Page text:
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Rock, Paper, Shotgun - email@example.com (Philippa Warr)
Valve’s Team Fortress 2 team are running a competition whereby the entire Tomb Raider franchise is fair game for TF2 Workshop content creation. Their official blog post on the matter goes straight for “the heavy in short shorts” at their first example of the contest’s potential*. But why on earth would you want to help Valve and Square promote a game for free? Let’s take a look at the rules.
Rock, Paper, Shotgun - firstname.lastname@example.org (John Walker)
A rather strange addition to Steam’s Early Access list popped up over the weekend – the Eidos Anthology. Eidos, which sort of exists inside the maw of Square Enix, is no slouch when it comes to noteworthy games, and Eidos Montreal recently picked up a Golden Joystick for Best Hair or similar. An anthology of their games is quite the thing.
In a collection of quite enormous proportions, Square are selling 34 games (including all the Tomb Raiders, all the Thiefs, all the Deus Exes) and about forty-nine billion DLC packs at just over half the price of buying them individually. That price, however, is 160. Cor.
Rock, Paper, Shotgun - email@example.com (Alice O'Connor)
When Square Enix announced Rise of the Tomb Raider at E3, they were careful not to mention platforms. The natural assumption was that they were wooing Microsoft and Sony over rights to call it “exclusive” to their console for a few months, but a PC release was a given, right? So I shrugged today at talk during Microsoft’s big Gamescom press event that Tomb Raider 11 is coming “exclusively on Xbox”, thinking that simply meant MS had given Squeenix an invitation to its birthday party, 2, and a Sherbet Dip Dab to ignore Sony at school for a term.
No, they really do mean Rise of the Tomb Raider won’t be released on PC. Or so they say. Hmm!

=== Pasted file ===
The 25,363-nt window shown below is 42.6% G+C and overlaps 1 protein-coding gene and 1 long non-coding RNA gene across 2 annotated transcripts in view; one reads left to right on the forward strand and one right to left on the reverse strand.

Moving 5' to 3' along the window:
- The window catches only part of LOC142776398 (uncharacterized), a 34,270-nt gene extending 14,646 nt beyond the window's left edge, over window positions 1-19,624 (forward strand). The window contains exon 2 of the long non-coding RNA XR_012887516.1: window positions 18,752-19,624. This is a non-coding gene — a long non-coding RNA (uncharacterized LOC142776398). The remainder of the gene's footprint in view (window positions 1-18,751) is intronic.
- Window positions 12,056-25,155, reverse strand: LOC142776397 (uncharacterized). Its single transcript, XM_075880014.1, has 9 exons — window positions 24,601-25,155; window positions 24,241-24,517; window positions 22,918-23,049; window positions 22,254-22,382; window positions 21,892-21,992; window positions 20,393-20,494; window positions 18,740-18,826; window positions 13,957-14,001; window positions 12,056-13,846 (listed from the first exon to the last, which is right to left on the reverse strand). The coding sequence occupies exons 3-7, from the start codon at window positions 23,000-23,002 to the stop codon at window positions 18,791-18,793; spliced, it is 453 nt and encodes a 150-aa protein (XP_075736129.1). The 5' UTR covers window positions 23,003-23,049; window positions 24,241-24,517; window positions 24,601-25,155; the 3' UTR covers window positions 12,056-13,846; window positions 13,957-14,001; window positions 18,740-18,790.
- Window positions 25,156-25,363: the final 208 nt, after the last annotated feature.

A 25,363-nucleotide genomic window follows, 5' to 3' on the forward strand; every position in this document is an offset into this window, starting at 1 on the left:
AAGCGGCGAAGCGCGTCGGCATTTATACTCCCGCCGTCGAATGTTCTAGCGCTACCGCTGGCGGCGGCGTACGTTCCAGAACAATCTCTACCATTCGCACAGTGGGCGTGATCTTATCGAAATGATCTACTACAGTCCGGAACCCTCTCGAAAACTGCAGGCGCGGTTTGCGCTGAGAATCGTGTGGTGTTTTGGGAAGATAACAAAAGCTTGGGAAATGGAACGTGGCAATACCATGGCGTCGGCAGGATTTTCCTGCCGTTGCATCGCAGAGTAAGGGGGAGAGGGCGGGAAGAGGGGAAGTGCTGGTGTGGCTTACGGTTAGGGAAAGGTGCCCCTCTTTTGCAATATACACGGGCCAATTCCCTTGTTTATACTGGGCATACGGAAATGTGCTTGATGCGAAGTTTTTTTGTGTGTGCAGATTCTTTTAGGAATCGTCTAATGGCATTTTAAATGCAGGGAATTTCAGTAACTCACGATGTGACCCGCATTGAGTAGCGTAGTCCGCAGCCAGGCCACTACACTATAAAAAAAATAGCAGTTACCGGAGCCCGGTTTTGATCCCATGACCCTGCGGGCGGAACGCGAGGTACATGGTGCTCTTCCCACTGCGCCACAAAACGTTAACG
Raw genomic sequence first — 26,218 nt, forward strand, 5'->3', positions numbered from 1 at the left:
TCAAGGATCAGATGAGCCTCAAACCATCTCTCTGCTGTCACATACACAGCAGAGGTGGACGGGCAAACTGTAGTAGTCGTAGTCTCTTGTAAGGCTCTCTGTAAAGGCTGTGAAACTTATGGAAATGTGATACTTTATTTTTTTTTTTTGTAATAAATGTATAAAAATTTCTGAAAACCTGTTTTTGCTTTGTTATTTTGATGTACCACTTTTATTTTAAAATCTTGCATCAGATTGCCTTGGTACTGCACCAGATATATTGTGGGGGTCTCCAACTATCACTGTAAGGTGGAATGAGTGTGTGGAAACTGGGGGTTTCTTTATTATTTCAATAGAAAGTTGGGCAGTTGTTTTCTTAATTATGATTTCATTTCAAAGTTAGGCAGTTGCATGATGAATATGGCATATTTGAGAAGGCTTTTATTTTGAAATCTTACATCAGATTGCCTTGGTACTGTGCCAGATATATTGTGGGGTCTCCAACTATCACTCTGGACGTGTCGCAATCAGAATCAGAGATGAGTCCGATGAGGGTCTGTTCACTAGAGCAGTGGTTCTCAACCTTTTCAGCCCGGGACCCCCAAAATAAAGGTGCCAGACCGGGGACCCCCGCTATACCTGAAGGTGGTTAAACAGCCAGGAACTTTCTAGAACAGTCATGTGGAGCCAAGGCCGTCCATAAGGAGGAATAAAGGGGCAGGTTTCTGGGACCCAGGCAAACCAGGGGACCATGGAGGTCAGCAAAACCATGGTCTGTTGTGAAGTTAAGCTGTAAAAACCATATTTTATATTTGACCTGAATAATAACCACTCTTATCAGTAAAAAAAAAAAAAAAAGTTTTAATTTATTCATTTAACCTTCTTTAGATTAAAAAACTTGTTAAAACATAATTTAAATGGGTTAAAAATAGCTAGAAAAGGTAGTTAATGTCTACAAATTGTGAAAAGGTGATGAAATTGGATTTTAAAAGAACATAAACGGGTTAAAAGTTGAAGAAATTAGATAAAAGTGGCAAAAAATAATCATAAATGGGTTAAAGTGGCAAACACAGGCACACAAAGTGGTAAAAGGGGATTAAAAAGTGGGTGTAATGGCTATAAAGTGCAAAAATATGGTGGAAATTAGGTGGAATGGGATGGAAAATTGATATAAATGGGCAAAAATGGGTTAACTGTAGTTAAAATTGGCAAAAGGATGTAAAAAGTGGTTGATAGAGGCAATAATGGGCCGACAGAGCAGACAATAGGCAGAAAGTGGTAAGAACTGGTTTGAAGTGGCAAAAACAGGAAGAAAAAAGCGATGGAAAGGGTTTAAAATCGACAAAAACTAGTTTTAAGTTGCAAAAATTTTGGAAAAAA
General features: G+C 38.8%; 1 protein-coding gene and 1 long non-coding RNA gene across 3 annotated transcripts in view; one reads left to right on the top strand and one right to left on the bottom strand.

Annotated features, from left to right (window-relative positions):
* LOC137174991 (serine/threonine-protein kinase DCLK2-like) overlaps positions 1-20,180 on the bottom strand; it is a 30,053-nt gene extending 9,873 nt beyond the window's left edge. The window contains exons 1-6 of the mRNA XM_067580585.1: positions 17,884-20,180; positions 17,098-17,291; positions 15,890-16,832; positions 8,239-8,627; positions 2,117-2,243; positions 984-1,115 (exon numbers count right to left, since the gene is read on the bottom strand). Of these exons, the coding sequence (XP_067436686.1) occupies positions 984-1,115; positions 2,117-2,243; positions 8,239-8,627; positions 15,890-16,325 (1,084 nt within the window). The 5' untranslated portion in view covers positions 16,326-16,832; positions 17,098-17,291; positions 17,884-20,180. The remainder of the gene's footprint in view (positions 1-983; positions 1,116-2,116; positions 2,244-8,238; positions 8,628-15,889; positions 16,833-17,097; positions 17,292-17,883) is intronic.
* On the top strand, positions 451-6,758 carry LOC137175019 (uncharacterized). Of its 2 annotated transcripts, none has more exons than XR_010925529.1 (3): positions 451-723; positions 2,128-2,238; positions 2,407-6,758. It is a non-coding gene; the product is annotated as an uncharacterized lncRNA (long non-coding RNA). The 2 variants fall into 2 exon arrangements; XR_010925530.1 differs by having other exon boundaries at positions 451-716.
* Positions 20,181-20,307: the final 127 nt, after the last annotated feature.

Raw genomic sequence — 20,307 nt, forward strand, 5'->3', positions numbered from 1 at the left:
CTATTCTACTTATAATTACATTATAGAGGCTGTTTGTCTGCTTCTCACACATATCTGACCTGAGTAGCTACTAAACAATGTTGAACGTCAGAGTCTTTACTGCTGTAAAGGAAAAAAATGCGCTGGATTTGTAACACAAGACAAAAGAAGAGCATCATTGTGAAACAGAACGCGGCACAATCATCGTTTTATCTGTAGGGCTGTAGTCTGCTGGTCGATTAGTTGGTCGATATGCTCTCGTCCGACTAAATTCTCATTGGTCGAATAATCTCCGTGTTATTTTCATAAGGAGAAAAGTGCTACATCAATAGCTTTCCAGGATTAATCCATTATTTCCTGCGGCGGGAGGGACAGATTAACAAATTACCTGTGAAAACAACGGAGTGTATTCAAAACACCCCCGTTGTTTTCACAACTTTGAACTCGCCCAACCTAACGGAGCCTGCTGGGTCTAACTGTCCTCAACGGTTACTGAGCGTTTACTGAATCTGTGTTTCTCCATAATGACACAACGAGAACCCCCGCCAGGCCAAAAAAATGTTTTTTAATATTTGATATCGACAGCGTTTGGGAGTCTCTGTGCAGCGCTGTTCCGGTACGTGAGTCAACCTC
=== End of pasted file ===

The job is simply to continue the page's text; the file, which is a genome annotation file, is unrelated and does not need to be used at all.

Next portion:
The big bombshell of Microsoft's Gamescom presser was the announcement that Rise of the Tomb Raider the follow up to the 2013 Tomb Raider reboot will be available "Holiday 2015, Exclusively on Xbox".
There's a reason I'm putting that line in quotes: I don't entirely know what it means. Microsoft spent the entire conference twisting the meaning of language itself to make its platform look more desirable. During an ID@Xbox section, they showed games like Space Engineers and Smite games already available on PC and used the misleading refrain "coming first to consoles on Xbox".* Admittedly, "exclusively on Xbox" is a more solid statement, but companies have long since stretched the word beyond understanding. Will it be a timed exclusive? A full exclusive? An exclusive exclusively for 'Holiday 2015'? We don't know, and neither the conference nor Crystal Dynamics follow-up statement make it particularly clear.
"As you may have seen, we ve just announced that Rise of the Tomb Raider, coming Holiday 2015, is exclusively on Xbox," writes Crystal Dynamics head Darrell Gallagher. "We consider all of you to be the lifeblood of Tomb Raider and the work we do at Crystal. I d like to give you some insight into this decision, and why we feel this is the very best thing for the Tomb Raider sequel we re creating at the studio.